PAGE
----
• C10LFUELS NOT OTHERWISE PROVIDED FOR; NATURAL GAS; SYNTHETIC NATURAL GAS OBTAINED BY PROCESSES NOT COVERED BY SUBCLASSES C10G, C10K; LIQUEFIED PETROLEUM GAS; ADDING MATERIALS TO FUELS OR FIRES TO REDUCE SMOKE OR UNDESIRABLE DEPOSITS OR TO FACILITATE SOOT REMOVAL; FIRELIGHTERS
    • C10L3/00Gaseous fuels; Natural gas; Synthetic natural gas obtained by processes not covered by subclass C10G, C10K; Liquefied petroleum gas
    • C10L3/06Natural gas; Synthetic natural gas obtained by processes not covered by C10G, C10K3/02 or C10K3/04
    • C10L3/10Working-up natural gas or synthetic natural gas
    • C10L3/101Removal of contaminants
    • CCHEMISTRY; METALLURGY
    • C10PETROLEUM, GAS OR COKE INDUSTRIES; TECHNICAL GASES CONTAINING CARBON MONOXIDE; FUELS; LUBRICANTS; PEAT
    • C10LFUELS NOT OTHERWISE PROVIDED FOR; NATURAL GAS; SYNTHETIC NATURAL GAS OBTAINED BY PROCESSES NOT COVERED BY SUBCLASSES C10G, C10K; LIQUEFIED PETROLEUM GAS; ADDING MATERIALS TO FUELS OR FIRES TO REDUCE SMOKE OR UNDESIRABLE DEPOSITS OR TO FACILITATE SOOT REMOVAL; FIRELIGHTERS
    • C10L3/00Gaseous fuels; Natural gas; Synthetic natural gas obtained by processes not covered by subclass C10G, C10K; Liquefied petroleum gas
    • C10L3/06Natural gas; Synthetic natural gas obtained by processes not covered by C10G, C10K3/02 or C10K3/04
    • C10L3/10Working-up natural gas or synthetic natural gas
    • C10L3/101Removal of contaminants
    • C10L3/106Removal of contaminants of water

Abstract

A treater combination unit wherein the functions of a heater treater and one or more of a sales gas heater, instrument gas heater/dryer, two-phase separator, and a free water knockout are incorporated into a single unit are included in a single, self-contained and optionally portable unit. In one embodiment, an instrument gas dryer can also optionally be incorporated into the combination unit. In an alternative embodiment, the instrument gas dryer is added to the unit as a retrofit.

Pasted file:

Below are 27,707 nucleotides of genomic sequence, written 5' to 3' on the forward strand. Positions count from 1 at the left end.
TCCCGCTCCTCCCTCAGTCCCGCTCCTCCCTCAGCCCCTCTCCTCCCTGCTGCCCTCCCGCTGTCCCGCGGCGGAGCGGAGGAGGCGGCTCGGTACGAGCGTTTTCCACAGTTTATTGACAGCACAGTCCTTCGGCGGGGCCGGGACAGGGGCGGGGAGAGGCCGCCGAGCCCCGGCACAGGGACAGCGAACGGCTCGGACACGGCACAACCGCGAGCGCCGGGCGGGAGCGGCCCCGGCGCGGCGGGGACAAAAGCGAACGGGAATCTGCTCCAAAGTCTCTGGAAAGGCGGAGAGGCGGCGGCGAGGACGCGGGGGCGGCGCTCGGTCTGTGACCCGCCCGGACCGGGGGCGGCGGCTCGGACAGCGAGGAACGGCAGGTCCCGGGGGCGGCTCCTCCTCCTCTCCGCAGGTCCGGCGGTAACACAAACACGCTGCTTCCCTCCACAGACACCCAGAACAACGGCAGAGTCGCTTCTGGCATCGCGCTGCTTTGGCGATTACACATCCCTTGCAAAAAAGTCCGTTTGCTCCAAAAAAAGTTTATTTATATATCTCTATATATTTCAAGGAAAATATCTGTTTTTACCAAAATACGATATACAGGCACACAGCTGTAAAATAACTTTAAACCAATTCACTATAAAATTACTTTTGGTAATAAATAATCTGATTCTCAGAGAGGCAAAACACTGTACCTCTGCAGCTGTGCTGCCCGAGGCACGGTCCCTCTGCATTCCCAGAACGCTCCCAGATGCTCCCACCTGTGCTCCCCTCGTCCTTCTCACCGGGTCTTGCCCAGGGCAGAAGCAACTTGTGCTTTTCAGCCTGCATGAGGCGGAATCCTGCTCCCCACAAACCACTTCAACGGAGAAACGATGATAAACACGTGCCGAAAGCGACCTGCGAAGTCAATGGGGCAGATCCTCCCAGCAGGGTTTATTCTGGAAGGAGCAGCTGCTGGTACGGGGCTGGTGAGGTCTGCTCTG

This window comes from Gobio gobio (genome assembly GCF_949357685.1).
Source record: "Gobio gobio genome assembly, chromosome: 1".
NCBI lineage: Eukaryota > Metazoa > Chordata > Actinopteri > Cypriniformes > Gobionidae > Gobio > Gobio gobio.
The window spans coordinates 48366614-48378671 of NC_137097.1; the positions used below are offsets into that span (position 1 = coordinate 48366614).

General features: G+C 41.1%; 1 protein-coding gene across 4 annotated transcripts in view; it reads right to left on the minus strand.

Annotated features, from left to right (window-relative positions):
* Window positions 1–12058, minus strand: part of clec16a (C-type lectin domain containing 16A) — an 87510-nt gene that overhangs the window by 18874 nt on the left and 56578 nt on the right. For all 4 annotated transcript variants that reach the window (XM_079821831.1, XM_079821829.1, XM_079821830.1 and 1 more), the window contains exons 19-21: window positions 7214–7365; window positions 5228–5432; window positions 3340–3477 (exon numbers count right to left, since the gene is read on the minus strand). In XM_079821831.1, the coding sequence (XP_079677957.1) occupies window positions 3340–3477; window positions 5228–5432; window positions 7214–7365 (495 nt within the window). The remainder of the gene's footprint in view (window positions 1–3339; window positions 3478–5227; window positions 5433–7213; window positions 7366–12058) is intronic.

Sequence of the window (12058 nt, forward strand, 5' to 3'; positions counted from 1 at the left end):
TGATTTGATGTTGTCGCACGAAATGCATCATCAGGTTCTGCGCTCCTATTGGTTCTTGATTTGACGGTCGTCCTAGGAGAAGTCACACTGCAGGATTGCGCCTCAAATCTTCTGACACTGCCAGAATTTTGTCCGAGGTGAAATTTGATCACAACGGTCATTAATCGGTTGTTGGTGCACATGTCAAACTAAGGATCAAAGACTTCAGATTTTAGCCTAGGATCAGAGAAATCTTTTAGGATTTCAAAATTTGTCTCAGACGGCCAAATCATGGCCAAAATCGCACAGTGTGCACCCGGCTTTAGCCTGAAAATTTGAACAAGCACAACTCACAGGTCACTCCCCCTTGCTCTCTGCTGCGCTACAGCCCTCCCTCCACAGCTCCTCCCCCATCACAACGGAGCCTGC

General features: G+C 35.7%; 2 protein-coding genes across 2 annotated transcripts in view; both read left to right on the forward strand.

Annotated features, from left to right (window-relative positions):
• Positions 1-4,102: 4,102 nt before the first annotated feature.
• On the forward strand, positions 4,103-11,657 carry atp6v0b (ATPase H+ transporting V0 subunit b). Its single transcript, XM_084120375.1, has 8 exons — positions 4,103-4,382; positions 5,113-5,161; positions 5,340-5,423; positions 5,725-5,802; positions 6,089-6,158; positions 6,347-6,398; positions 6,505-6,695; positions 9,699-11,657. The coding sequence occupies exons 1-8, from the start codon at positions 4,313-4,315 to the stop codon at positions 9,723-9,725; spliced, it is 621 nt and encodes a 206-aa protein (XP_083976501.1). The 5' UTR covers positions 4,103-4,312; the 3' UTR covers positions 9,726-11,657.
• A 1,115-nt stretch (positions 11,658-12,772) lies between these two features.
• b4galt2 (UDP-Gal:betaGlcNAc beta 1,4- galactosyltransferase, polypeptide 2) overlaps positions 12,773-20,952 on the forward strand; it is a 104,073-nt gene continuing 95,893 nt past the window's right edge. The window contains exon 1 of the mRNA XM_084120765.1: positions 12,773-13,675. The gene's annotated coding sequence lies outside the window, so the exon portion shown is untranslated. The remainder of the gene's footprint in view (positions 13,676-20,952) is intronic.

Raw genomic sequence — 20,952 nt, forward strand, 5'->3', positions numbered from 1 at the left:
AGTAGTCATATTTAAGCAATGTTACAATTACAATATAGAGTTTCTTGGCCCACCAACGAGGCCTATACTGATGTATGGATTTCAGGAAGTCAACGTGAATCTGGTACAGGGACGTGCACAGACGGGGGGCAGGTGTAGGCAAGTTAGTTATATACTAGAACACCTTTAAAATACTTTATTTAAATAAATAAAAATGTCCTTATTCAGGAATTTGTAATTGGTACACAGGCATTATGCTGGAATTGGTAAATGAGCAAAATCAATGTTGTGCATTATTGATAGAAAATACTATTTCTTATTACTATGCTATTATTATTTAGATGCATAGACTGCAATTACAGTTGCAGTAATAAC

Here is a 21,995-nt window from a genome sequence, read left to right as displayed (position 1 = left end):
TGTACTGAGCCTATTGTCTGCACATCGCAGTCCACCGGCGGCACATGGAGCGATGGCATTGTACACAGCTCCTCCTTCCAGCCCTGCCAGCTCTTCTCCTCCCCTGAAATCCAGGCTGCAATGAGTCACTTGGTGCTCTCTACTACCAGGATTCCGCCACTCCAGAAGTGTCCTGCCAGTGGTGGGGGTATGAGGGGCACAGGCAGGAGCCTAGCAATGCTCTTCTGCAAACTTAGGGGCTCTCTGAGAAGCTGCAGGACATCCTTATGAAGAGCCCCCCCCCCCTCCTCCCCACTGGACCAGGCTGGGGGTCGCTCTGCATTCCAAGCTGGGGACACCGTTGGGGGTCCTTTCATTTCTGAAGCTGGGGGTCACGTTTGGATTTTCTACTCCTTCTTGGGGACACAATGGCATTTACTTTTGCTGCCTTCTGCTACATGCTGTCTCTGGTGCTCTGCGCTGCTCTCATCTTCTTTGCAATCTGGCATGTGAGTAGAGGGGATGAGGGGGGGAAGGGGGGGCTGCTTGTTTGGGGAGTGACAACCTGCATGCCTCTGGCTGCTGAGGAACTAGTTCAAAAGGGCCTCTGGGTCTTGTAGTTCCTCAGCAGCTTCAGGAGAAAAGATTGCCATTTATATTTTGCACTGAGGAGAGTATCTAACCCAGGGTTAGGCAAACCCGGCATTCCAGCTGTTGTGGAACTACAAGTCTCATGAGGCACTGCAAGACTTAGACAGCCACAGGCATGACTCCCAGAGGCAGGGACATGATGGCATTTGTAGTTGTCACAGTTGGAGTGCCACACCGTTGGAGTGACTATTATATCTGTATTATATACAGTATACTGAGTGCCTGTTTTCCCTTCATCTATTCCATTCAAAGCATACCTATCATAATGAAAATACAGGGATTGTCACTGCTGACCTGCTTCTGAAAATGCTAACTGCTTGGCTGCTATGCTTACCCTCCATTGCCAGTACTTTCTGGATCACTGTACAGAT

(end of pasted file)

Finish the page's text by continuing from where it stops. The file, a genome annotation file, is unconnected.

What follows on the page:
Description

CROSS-REFERENCE TO RELATED APPLICATIONS

This application claims priority to and the benefit of the filing of U.S. Provisional Patent Application Ser. No. 61/645,416, entitled “Treater Combination Unit”, filed on May 10, 2012, and the specification thereof is incorporated herein by reference.

BACKGROUND OF THE INVENTION

Field of the Invention (Technical Field)

Embodiments of the present invention relate to a treater combination unit, and more particularly to a treater combination unit which preferably performs the functions of a heater treater and one or more of the following: a sales gas heater, an instrument gas heater/dryer, a free water knockout, and/or a two-phase separator, and which can optionally be transportable in a single self-contained unit.

Description of Related Art

Currently many well production systems rely on a heater treater and a two-phase separator and a gas heater. However, such units are typically large stand-alone units which are typically transported and erected, housed, and connected individually one-at-a-time at a well site. This results in significant costs in shipping, placing, and interconnecting such locations at a remote well site. Often, such systems do not fit together simply. Because well sites are often significant distances from the nearest parts suppliers, the installation and interconnection of such components is often forced to be suspended while workers go in search of needed interconnecting components.